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Raglan Castle has three claims to fame:

The Welshman was William Herbert, later Earl of Pembroke, a staunch supporter of Edward IV. The castle in its present form was begun around 1435 by William's father, William ap Thomas, on the site of an earlier manor house, Indeed it seems possible that it may have started out as a Norman motte-and-bailey castle.

However it was in about 1460 that William Herbert embarked on a lavish building program to reflect his new found status. This came to an end following his execution at the hands of Richard Neville, Warwick the Kingmaker, in 1469.

For opening times, admission prices, etc. please see Cadw's official site.

Although there were some minor changes in later years, it was not until the Elizabethan period under the ownership of the Somerset family (then Earls of Worcester) that substantial alterations were made to convert the building into a magnificent country house with extensive gardens.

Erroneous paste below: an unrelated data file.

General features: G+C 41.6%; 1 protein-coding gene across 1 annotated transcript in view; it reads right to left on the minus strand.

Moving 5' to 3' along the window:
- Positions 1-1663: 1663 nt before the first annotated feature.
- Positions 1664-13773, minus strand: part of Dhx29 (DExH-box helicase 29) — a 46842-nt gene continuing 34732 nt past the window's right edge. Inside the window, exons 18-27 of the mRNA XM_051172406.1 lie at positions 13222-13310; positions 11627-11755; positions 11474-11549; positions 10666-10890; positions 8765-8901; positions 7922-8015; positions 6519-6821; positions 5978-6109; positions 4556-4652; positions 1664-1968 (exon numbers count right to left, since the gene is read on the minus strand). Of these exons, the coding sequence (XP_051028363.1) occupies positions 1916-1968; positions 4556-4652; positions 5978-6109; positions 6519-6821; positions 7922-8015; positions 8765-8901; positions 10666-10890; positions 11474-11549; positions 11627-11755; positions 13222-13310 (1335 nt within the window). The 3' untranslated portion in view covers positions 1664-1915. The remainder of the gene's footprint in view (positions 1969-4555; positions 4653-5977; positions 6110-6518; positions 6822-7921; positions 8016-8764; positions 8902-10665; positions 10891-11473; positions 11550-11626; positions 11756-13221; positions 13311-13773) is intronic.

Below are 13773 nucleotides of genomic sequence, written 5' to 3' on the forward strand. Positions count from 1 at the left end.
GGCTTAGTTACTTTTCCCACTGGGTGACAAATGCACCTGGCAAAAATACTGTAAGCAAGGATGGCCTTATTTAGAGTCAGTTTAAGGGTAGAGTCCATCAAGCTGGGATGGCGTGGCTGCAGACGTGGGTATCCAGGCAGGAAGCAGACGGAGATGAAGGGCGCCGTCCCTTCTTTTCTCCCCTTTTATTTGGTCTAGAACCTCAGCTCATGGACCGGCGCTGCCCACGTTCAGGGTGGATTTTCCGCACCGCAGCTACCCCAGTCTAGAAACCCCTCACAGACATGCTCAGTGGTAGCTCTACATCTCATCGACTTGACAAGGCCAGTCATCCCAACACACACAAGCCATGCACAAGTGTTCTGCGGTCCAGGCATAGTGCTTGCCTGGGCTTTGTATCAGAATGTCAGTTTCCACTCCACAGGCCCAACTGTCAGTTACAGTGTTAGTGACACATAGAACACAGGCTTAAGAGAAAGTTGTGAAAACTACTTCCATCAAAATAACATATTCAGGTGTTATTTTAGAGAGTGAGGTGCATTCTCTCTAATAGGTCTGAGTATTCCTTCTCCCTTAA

All this came to an end during the English Civil War. After a long siege it was captured by parliamentarian forces and was partially demolished. Only Harlich held out for longer. After the war, the Somersets, by then Dukes of Beaufort, concentrated on repairing and enhancing Badminton House and their other properties. Raglan was left to fall into ruin.

In 1756 things began to change when Henry Somerset, 5th Duke of Beaufort, began the process of turning it into the attractive ruin we see today. Eventually in 1938 the tenth duke placed it in the guardianship of the Commissioners of HM Works, and it is now maintained by Cadw.

The substantial remains are impressive, and it does not take much imagination to picture what a truly magnificent house this once was. Of the gardens, on the other hand, there is very little trace.